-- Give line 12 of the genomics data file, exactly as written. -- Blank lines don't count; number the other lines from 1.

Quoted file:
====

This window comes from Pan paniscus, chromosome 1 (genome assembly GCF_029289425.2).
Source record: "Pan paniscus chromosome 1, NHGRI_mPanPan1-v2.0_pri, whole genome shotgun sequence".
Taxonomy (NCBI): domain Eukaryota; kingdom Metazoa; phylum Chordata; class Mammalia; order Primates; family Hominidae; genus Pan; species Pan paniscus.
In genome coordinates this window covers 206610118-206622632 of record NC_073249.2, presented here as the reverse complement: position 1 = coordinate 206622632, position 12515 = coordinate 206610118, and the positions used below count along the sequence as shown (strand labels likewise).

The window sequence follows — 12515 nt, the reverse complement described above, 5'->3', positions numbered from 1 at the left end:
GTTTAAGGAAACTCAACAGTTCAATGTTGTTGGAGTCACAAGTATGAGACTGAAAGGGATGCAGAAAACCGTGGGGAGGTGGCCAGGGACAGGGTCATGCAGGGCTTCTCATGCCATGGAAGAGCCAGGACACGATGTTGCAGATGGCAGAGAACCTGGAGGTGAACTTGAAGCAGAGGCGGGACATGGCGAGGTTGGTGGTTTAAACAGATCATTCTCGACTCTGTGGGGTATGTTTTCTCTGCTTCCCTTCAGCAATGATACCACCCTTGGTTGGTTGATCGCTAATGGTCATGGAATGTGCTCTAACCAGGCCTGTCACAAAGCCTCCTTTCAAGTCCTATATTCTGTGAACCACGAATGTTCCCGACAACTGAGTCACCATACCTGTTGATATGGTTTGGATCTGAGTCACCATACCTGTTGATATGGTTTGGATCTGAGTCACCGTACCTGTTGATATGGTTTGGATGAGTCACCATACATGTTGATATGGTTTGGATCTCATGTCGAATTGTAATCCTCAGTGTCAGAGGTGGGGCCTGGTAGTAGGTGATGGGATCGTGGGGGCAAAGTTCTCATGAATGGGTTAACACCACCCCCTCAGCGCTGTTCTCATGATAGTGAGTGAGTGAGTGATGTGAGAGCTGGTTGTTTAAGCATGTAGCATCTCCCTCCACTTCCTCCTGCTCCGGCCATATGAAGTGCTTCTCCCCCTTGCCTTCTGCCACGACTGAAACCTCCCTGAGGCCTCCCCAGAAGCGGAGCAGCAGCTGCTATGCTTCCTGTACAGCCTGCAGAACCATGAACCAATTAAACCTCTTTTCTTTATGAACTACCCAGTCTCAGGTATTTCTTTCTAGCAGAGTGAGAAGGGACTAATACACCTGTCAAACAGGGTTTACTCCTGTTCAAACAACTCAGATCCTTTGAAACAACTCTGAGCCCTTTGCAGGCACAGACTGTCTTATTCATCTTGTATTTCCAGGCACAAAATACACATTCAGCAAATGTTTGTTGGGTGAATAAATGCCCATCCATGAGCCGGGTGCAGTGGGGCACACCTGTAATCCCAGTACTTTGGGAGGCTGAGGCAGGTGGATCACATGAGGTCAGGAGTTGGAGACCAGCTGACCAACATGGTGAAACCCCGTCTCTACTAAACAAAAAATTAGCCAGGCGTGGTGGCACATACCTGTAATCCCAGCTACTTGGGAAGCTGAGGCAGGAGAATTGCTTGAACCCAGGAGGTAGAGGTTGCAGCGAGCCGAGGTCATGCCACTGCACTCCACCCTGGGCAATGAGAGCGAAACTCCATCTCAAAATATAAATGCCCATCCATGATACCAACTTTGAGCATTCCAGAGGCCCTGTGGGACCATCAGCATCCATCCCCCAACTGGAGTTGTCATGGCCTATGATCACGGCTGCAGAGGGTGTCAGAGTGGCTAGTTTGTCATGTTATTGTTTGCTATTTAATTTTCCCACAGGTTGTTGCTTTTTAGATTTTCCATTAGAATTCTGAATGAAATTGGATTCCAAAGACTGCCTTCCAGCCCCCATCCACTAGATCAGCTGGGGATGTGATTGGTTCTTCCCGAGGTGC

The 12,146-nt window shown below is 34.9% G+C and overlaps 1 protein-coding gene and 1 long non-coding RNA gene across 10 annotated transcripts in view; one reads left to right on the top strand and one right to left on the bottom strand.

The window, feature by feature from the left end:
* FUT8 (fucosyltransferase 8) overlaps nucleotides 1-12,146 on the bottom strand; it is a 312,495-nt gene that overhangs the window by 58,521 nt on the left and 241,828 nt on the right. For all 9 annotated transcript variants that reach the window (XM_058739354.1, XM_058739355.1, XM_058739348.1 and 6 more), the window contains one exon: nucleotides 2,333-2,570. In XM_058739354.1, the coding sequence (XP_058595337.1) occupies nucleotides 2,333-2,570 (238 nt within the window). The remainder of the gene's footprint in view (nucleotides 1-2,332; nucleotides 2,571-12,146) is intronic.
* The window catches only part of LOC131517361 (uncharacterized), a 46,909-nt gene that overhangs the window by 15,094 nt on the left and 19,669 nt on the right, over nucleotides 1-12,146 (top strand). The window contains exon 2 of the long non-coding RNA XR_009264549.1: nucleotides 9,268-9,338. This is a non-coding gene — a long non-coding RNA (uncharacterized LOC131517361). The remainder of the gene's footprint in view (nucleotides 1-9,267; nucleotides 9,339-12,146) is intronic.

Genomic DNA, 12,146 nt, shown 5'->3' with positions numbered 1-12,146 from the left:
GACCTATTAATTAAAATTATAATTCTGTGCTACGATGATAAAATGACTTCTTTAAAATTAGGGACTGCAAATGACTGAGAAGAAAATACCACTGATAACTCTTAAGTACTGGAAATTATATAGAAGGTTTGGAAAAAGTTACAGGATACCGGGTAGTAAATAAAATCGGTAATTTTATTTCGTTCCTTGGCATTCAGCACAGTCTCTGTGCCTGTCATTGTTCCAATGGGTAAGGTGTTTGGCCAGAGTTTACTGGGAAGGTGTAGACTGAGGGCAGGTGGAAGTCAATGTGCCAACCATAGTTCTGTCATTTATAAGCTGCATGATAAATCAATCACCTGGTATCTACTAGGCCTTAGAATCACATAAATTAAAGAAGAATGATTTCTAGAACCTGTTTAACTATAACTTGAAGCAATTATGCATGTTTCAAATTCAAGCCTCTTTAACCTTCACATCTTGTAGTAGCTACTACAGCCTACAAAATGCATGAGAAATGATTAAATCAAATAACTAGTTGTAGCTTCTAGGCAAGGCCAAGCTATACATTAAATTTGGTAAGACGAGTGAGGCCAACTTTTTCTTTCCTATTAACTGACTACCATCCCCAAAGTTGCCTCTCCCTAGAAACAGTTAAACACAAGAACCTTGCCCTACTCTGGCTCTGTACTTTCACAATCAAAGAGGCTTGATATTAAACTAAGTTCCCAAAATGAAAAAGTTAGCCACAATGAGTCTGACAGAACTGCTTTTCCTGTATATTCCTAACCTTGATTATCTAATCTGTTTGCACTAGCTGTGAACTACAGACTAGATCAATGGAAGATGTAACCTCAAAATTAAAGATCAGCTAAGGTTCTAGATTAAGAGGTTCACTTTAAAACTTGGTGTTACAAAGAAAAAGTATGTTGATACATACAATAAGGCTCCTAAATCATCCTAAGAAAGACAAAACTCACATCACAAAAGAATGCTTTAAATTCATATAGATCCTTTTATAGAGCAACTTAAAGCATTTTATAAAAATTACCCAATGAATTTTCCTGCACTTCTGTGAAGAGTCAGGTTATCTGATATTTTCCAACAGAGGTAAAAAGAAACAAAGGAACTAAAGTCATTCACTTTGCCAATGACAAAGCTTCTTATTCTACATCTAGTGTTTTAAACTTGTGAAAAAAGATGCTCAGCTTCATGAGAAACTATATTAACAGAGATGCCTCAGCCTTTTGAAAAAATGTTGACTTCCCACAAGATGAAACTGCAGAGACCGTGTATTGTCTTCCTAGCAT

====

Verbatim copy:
GACCTATTAATTAAAATTATAATTCTGTGCTACGATGATAAAATGACTTCTTTAAAATTAGGGACTGCAAATGACTGAGAAGAAAATACCACTGATAACTCTTAAGTACTGGAAATTATATAGAAGGTTTGGAAAAAGTTACAGGATACCGGGTAGTAAATAAAATCGGTAATTTTATTTCGTTCCTTGGCATTCAGCACAGTCTCTGTGCCTGTCATTGTTCCAATGGGTAAGGTGTTTGGCCAGAGTTTACTGGGAAGGTGTAGACTGAGGGCAGGTGGAAGTCAATGTGCCAACCATAGTTCTGTCATTTATAAGCTGCATGATAAATCAATCACCTGGTATCTACTAGGCCTTAGAATCACATAAATTAAAGAAGAATGATTTCTAGAACCTGTTTAACTATAACTTGAAGCAATTATGCATGTTTCAAATTCAAGCCTCTTTAACCTTCACATCTTGTAGTAGCTACTACAGCCTACAAAATGCATGAGAAATGATTAAATCAAATAACTAGTTGTAGCTTCTAGGCAAGGCCAAGCTATACATTAAATTTGGTAAGACGAGTGAGGCCAACTTTTTCTTTCCTATTAACTGACTACCATCCCCAAAGTTGCCTCTCCCTAGAAACAGTTAAACACAAGAACCTTGCCCTACTCTGGCTCTGTACTTTCACAATCAAAGAGGCTTGATATTAAACTAAGTTCCCAAAATGAAAAAGTTAGCCACAATGAGTCTGACAGAACTGCTTTTCCTGTATATTCCTAACCTTGATTATCTAATCTGTTTGCACTAGCTGTGAACTACAGACTAGATCAATGGAAGATGTAACCTCAAAATTAAAGATCAGCTAAGGTTCTAGATTAAGAGGTTCACTTTAAAACTTGGTGTTACAAAGAAAAAGTATGTTGATACATACAATAAGGCTCCTAAATCATCCTAAGAAAGACAAAACTCACATCACAAAAGAATGCTTTAAATTCATATAGATCCTTTTATAGAGCAACTTAAAGCATTTTATAAAAATTACCCAATGAATTTTCCTGCACTTCTGTGAAGAGTCAGGTTATCTGATATTTTCCAACAGAGGTAAAAAGAAACAAAGGAACTAAAGTCATTCACTTTGCCAATGACAAAGCTTCTTATTCTACATCTAGTGTTTTAAACTTGTGAAAAAAGATGCTCAGCTTCATGAGAAACTATATTAACAGAGATGCCTCAGCCTTTTGAAAAAATGTTGACTTCCCACAAGATGAAACTGCAGAGACCGTGTATTGTCTTCCTAGCAT